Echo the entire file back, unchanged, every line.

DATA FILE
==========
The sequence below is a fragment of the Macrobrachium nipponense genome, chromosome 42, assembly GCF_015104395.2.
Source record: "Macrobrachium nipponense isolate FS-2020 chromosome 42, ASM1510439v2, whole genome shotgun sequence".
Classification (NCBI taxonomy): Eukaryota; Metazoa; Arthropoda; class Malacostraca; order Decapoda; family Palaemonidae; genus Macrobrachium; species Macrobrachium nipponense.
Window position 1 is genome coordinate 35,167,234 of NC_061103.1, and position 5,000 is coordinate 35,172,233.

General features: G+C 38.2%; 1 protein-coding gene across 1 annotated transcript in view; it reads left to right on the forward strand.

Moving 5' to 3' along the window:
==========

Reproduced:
The sequence below is a fragment of the Macrobrachium nipponense genome, chromosome 42, assembly GCF_015104395.2.
Source record: "Macrobrachium nipponense isolate FS-2020 chromosome 42, ASM1510439v2, whole genome shotgun sequence".
Classification (NCBI taxonomy): Eukaryota; Metazoa; Arthropoda; class Malacostraca; order Decapoda; family Palaemonidae; genus Macrobrachium; species Macrobrachium nipponense.
Window position 1 is genome coordinate 35,167,234 of NC_061103.1, and position 5,000 is coordinate 35,172,233.

General features: G+C 38.2%; 1 protein-coding gene across 1 annotated transcript in view; it reads left to right on the forward strand.

Moving 5' to 3' along the window: